The palette surgeonfish shoots through tropical Indo-Pacific waters like a bright blue flash. If its activity attracts the attention of a predator, it can respond by drawing its secret weapon.
A scalpel – or at least that is what it looks like. A bony defensive spine is attached to each side of the caudal fin where it joins the body. If agitated, theParacanthurus hepatus can flick this miniature ‘scalpel’ open like a penknife. These scalpels also lead to the word ‘surgeon’ in this marine inhabitant’s name.
With their blades and the poison glands hidden in the tips of their fins, palette surgeonfish are not only able to ward off hunters, but are also creatures that people need to be careful of. Despite these razor-sharp defence mechanisms, palette surgeonfish are still a favourite food for not only sharks but also moray eels, tuna and tiger groupers.
Always on the hunt for plankton
Humans, on the other hand, particularly delight in the palette surgeonfish’s magnificent colours, which make it easy to recognise: the almost neon blue and black patterns on its sides and the bright yellow wedge on its caudal fins. Its flat shape and oval body hint at the palette surgeonfish’s favourite pastime: it loves swimming around and is constantly on the move. It is therefore referred to as an endurance swimmer.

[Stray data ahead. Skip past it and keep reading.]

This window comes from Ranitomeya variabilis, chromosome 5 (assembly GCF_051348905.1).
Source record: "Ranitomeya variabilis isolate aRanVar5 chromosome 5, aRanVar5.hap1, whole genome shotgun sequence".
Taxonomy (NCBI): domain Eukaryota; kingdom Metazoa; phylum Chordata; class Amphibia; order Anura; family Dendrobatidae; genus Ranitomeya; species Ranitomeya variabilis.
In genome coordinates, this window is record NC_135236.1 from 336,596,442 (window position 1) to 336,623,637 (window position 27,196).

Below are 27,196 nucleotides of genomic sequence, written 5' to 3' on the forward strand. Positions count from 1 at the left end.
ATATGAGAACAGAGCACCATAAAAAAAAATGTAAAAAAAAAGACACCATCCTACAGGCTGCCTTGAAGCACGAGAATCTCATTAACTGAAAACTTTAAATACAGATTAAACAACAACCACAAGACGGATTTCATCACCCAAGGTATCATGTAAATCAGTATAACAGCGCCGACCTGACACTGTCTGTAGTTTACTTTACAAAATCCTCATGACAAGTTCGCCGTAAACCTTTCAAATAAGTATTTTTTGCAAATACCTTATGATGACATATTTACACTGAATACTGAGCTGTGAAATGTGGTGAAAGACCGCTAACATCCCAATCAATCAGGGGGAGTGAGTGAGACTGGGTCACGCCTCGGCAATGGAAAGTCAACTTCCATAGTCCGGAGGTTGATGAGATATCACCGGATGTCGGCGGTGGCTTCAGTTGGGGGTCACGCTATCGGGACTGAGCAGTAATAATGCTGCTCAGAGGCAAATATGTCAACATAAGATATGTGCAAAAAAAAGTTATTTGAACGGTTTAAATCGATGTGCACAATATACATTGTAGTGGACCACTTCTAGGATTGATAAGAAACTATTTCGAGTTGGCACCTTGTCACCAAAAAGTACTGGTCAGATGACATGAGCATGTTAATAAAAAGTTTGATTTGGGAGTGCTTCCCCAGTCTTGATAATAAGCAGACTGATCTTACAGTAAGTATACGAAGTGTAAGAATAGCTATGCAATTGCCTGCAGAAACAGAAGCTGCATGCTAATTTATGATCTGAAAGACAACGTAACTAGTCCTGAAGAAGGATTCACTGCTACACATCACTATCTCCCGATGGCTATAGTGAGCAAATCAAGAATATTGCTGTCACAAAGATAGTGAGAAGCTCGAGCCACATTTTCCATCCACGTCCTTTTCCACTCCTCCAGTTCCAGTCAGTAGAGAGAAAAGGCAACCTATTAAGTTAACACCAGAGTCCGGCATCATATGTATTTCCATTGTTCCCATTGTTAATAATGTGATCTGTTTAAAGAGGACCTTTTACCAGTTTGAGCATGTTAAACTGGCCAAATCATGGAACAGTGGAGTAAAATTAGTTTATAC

Adult palette surgeonfish particularly like to ‘take a stroll’ along the edges of coral reefs, constantly on the look out for small zooplankton. Here and there, they also nibble on algae or coral. Their need for space and their size of up to 31 centimetres means that palette surgeonfish are not necessarily ideal aquarium fish. They should therefore only be kept by experts.
A colourful transformation
It has not yet been possible to successfully breed palette surgeonfish. This means that all fish in marine aquariums have been caught in the wild. Palette surgeonfish do not lay their eggs in a single place (like clownfish for example). Instead, they release the eggs and sperm into the water while swimming, where they fertilise each other. The eggs and the resultant almost transparent fish larvae float freely through the sea as part of the plankton for about 40 days before finally settling on the coral reef and gradually developing into juvenile fish. During this stage, the little marine creatures not only grow but also change their colour – until they are no longer transparent but can instead shoot through the reef like blue shadows.